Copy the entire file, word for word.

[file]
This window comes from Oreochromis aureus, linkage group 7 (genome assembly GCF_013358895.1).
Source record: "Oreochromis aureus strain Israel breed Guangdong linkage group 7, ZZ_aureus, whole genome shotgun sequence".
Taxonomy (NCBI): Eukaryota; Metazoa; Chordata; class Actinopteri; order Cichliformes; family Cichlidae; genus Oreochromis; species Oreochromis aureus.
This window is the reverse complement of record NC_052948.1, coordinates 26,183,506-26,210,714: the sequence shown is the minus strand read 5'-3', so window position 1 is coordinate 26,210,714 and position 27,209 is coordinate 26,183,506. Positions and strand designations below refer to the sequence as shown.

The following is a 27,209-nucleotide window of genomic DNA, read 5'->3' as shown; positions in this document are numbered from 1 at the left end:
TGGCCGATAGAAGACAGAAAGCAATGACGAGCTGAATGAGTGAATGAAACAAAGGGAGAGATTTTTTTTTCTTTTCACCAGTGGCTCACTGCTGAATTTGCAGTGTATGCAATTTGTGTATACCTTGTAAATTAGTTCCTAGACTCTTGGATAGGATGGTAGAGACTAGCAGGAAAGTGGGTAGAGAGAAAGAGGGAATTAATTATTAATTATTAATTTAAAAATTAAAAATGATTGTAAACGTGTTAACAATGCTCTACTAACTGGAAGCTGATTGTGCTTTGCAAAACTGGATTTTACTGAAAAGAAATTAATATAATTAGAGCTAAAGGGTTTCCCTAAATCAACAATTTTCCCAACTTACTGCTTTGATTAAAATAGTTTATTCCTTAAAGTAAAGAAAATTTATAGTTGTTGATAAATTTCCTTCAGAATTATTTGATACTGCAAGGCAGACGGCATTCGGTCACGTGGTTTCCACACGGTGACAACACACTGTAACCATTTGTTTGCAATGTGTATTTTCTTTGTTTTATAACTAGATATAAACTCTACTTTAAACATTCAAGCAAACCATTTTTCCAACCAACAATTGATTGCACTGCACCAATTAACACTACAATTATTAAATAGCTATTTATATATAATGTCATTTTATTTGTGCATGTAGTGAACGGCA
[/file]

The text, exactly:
This window comes from Oreochromis aureus, linkage group 7 (genome assembly GCF_013358895.1).
Source record: "Oreochromis aureus strain Israel breed Guangdong linkage group 7, ZZ_aureus, whole genome shotgun sequence".
Taxonomy (NCBI): Eukaryota; Metazoa; Chordata; class Actinopteri; order Cichliformes; family Cichlidae; genus Oreochromis; species Oreochromis aureus.
This window is the reverse complement of record NC_052948.1, coordinates 26,183,506-26,210,714: the sequence shown is the minus strand read 5'-3', so window position 1 is coordinate 26,210,714 and position 27,209 is coordinate 26,183,506. Positions and strand designations below refer to the sequence as shown.

The following is a 27,209-nucleotide window of genomic DNA, read 5'->3' as shown; positions in this document are numbered from 1 at the left end:
TGGCCGATAGAAGACAGAAAGCAATGACGAGCTGAATGAGTGAATGAAACAAAGGGAGAGATTTTTTTTTCTTTTCACCAGTGGCTCACTGCTGAATTTGCAGTGTATGCAATTTGTGTATACCTTGTAAATTAGTTCCTAGACTCTTGGATAGGATGGTAGAGACTAGCAGGAAAGTGGGTAGAGAGAAAGAGGGAATTAATTATTAATTATTAATTTAAAAATTAAAAATGATTGTAAACGTGTTAACAATGCTCTACTAACTGGAAGCTGATTGTGCTTTGCAAAACTGGATTTTACTGAAAAGAAATTAATATAATTAGAGCTAAAGGGTTTCCCTAAATCAACAATTTTCCCAACTTACTGCTTTGATTAAAATAGTTTATTCCTTAAAGTAAAGAAAATTTATAGTTGTTGATAAATTTCCTTCAGAATTATTTGATACTGCAAGGCAGACGGCATTCGGTCACGTGGTTTCCACACGGTGACAACACACTGTAACCATTTGTTTGCAATGTGTATTTTCTTTGTTTTATAACTAGATATAAACTCTACTTTAAACATTCAAGCAAACCATTTTTCCAACCAACAATTGATTGCACTGCACCAATTAACACTACAATTATTAAATAGCTATTTATATATAATGTCATTTTATTTGTGCATGTAGTGAACGGCA